Moore, a former member of the The Wall Street Journal's editorial board, on March 13 co-authored a column titled "The Fed is a Threat to Growth." In it, he and Louis Woodhill criticize the Federal Reserve, asking "what problem were they trying to solve" with its "inexplicable" rate hikes. The column also argues that subsequent "market turbulence ... was all the Fed's doing."

Trump has voiced similar complaints about the Federal Reserve, and the op-ed backs him up by saying that "when President Trump fumed that the Fed's rate increases were smothering his growth policies, he wasn't entirely wrong."

Last week, Director of the National Economic Council Larry Kudlow showed Trump this op-ed, reports Bloomberg, and Trump commented that Moore should have been appointed chairman of the Federal Reserve. He reportedly then told Kudlow to get in touch with Moore about putting him on the board, with Trump then calling Moore himself earlier this week.

Moore, who also served as an economic adviser during Trump's campaign, has long been critical of Fed Chair Jerome Powell, writing last year that he should resign and "admit that his policies have had disastrous economic and financial consequences." Trump made Moore's nomination official on Friday, tweeting, "I have known Steve for a long time — and have no doubt he will be an outstanding choice!" Brendan Morrow

2:44 p.m.

Papa John's has a new papa.

The pizza chain has announced that Shaquille O'Neal is joining its board of directors, also becoming a brand ambassador for the company and investing in nine Atlanta locations, per CNN.

Papa John's is no doubt hoping to revive its brand after a series of scandals involving its founder, John Schnatter, who resigned as chairman after admitting he used the N-word during a conference call. He had previously resigned as CEO in 2017 after criticizing the National Football League's handling of players kneeling during the national anthem and suggesting this resulted in lower sales for the company.

Since then, Papa John's has found a new chairman in Jeff Smith, and it stopped using images of Schnatter in its advertising. It appears Shaq will now serve as the public face of the company, as under the deal, Papa John's gets to use his "name, nickname, autograph, voice, video or film portrayals" in its advertisements, reports Yahoo's Daniel Roberts.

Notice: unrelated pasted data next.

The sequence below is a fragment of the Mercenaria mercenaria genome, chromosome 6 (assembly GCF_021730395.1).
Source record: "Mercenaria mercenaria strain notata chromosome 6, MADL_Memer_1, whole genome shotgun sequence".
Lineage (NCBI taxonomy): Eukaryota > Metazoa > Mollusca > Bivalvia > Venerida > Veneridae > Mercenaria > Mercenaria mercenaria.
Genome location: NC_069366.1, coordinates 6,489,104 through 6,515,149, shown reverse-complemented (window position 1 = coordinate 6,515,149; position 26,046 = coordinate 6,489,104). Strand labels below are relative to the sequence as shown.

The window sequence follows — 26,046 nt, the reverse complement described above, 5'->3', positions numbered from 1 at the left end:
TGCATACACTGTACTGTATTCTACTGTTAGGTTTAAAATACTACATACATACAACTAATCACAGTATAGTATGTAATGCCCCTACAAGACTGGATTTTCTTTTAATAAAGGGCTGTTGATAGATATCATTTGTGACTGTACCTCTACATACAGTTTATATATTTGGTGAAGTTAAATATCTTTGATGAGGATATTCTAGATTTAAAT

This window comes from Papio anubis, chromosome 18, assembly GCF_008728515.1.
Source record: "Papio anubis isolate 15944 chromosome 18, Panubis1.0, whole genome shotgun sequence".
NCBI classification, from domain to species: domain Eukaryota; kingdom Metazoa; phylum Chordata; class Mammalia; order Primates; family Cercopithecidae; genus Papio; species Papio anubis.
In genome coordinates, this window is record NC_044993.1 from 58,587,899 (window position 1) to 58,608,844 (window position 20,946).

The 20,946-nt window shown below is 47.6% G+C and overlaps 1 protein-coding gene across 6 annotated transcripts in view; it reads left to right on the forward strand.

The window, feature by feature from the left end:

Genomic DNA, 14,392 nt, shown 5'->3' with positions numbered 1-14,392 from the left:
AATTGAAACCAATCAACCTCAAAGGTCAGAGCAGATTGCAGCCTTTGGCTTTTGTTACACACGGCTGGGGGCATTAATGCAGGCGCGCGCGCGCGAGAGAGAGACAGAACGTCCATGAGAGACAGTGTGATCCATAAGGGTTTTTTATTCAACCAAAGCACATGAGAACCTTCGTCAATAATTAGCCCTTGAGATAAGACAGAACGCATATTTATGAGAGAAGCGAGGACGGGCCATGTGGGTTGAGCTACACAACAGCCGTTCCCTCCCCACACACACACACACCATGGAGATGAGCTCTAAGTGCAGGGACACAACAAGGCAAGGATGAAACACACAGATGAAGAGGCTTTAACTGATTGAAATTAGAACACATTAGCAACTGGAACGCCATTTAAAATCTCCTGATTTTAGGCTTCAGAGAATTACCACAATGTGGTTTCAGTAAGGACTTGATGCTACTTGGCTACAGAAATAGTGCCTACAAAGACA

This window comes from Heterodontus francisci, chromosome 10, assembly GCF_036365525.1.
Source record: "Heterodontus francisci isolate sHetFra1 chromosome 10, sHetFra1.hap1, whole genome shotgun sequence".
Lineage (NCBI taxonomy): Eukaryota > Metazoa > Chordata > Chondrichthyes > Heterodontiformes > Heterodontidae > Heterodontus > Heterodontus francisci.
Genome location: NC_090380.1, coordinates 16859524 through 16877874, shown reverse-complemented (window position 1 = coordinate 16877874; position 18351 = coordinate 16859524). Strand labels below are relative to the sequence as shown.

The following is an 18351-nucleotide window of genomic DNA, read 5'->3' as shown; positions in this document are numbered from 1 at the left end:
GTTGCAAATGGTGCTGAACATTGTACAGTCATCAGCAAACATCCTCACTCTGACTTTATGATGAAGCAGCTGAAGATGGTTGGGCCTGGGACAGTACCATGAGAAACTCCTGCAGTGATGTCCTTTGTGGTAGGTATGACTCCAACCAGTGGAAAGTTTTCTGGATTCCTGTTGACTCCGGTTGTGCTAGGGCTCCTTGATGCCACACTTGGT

O'Neal told CNBC on Friday that he was the one to approach Papa John's about this idea, calling Schnatter's use of the N-word "not acceptable" and saying that now, "We want to get this thing back on track."

Brendan Morrow

2:18 p.m.

United Airlines is piloting the use of non-binary gender descriptors for customers flying with the company.

The airline company made the announcement on Twitter Friday morning, making it the first U.S. airline to offer non-binary gender options.

Customers will be able to choose the prefix "Mx." during bookings, and they'll have the option of identifying as male, female, undisclosed or unspecified.

"United is excited to share with our customers, whether they identify along the binary of male or female or not, that we are taking the steps to exhibit our care for them while also providing additional employee training to make us even more welcoming for all customers and employees," United's Chief Customer Officer Toby Enqvist said in a press release.

The airline has been working with the Human Rights Campaign and The Trevor Project in training employees on the new changes, per the release.

Two trade groups approved a new best-practices standard last month that suggested allowing airplane passengers to use non-binary identifiers, reports USA Today. The standard is not a mandate and allows individual airlines to decide whether to implement the option, but most large U.S. airlines have told USA Today they plan to adopt the changes in the future. Marianne Dodson

2:10 p.m.

President Trump just confused everyone by suddenly announcing the withdrawal of new North Korea sanctions.

The Treasury Department on Thursday said sanctions would be imposed on two Chinese shipping companies that it said were helping North Korea evade international sanctions, as reported by The New York Times and CNN. National Security Adviser John Bolton said that "everyone should take notice and review their own activities to ensure they are not involved in North Korea's sanctions evasion."

But Trump on Friday suddenly and unexpectedly announced that "additional large scale sanctions" previously announced by the Treasury Department would be withdrawn.

He provided no further explanation as to why he was taking this step, nor was it even immediately clear whether he was definitely referring to the sanctions imposed on the two Chinese shipping companies; his tweet references the sanctions as being announced on Friday, even though they were announced on Thursday. The White House did not clarify this in a subsequent statement per CNN's Kaitlan Collins but instead said that "President Trump likes Chairman Kim and he doesn't think these sanctions will be necessary." Brendan Morrow